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Kepwick Village - - 75469.jpg
Kepwick Village
Kepwick is located in North Yorkshire
Kepwick shown within North Yorkshire
OS grid reference SE469909
Shire county
Country England
Sovereign state United Kingdom
Post town YORK
Postcode district YO7 2
Police North Yorkshire
Fire North Yorkshire
Ambulance Yorkshire
EU Parliament Yorkshire and the Humber
UK Parliament
List of places
54°18′43″N 1°16′46″W / 54.311958°N 1.27934°W / 54.311958; -1.27934Coordinates: 54°18′43″N 1°16′46″W / 54.311958°N 1.27934°W / 54.311958; -1.27934
Kepwick Hall, built in 1873 in the revived Tudor style

Kepwick is a village and civil parish in the Hambleton district of North Yorkshire, England, in the North York Moors and near the A19. The population taken at the 2011 Census was less than 100. Details are included in the civil parish of Nether Silton.


The village is mentioned twice in the Domesday Book as either Chipuic or Capuic in the Allerton hundred. At the time of the Norman invasion, the manor was split between Orm, son of Gamil, Arnketil and Gillemicel. Afterwards some of the land remained with the Crown, but some was granted to Hugh, son of Baldric as the main tenant.[1] Up to the 13th century the lands were granted to the Mowbray family who installed mesne lordships to the Nevill and Malbiche families. The manor then passed to a Nicholas de Punchardon, who in turn sold to one Ingram Knout around 1316. After the Knout family ran into financial trouble, Margaret Knout married into the Lepton family to retain some of the land, with other parts being owned by the Bransby family at the start of the 15th century. When the Lepton family also ran into financial problems, they sold their land to Thomas, Lord Fauconberg of Newburgh in 1640 and they retained this land until 1808.[2][3]

Remnants of the quarrying of limestone, sandstone and ironstone can be seen on the hills to the east of the village as well as the line of the tramway that connected them to the lime kilns. The tramway was not used after 1893. The remains of those Lime Kilns to the west of the village are designated a scheduled ancient monument.[4]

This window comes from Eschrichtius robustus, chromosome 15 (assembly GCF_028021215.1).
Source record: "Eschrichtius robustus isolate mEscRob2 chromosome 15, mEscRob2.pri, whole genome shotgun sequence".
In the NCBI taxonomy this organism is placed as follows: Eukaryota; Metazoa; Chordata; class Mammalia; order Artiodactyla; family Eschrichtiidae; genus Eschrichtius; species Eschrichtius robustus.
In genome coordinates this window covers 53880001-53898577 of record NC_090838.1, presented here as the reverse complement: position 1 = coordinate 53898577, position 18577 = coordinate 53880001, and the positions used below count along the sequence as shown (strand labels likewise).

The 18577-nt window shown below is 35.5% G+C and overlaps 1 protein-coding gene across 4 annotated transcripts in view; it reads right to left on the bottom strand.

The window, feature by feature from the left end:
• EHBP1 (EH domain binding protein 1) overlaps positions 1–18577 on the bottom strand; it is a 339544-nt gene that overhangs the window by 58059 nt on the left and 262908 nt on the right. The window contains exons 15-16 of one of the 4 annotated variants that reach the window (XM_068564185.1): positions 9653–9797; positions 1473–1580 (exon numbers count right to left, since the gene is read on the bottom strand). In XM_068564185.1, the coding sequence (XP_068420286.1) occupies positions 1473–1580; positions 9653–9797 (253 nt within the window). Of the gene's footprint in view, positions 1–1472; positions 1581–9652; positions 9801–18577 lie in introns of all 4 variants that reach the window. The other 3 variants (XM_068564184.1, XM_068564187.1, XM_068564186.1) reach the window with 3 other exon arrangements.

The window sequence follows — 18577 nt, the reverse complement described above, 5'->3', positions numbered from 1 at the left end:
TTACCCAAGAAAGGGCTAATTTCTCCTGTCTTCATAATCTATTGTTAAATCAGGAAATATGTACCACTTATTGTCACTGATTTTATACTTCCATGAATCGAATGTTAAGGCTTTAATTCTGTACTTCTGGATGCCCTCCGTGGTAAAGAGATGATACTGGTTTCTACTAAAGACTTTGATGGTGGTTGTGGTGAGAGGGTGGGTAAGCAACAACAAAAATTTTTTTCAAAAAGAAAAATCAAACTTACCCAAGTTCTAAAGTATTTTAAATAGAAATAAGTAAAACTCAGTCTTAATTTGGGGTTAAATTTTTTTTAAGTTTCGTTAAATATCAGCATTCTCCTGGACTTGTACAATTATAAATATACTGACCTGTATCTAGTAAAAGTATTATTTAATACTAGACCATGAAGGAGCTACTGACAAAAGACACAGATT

There had been a chapel dedicated to St Margaret built around 1300, but this disappeared at the time of the reformation. A private chapel was built in 1894 by the local landowner where Wesleyan held service. This has since passed into private hands.[2][5]


The village is within the Richmond (North Yorkshire) UK Parliament constituency. It is within the North Hambleton electoral division of North Yorkshire County Council and the Osmotherley ward of Hambleton District Council.[6]


The nearest settlements are Nether Silton1.1 miles (1.8 km) to the north-east and Cowesby 0.7 miles (1.1 km) to the south-east. The A19 road lies 2.2 miles (3.5 km) to the west. At the east end of the village, Eller Beck runs of the Kepwick Hall Estate to join the Marl Pits Beck to the north. These form part of the Cod Beck tributary system that feed the River Swale.[6]

The 1881 UK Census recorded the population as 168.[3]

At the end of the road to the disused quarries, to the east of the village, lies the old Hambleton Drove Road which forms part of the Cleveland Way National Trail.[7]


  1. ^ Kepwiok in the Domesday Book. Retrieved 24 January 2013.
  2. ^ a b "History". Retrieved 20 January 2013. 
  3. ^ a b Bulmer's Topography, History and Directory (Private and Commercial) of North Yorkshire 1890. S&N Publishing. 1890. pp. 788–789. ISBN 1-86150-299-0. 
  4. ^ "Lime Kilns - List of Scheduled Monuments". Retrieved 24 January 2013. 
  5. ^ "Village info". Retrieved 24 January 2013. 
  6. ^ a b Ordnance Survey Open Viewer
  7. ^ "Drove Road" (PDF). Archived from the original (PDF) on 22 October 2013. Retrieved 24 January 2013. 

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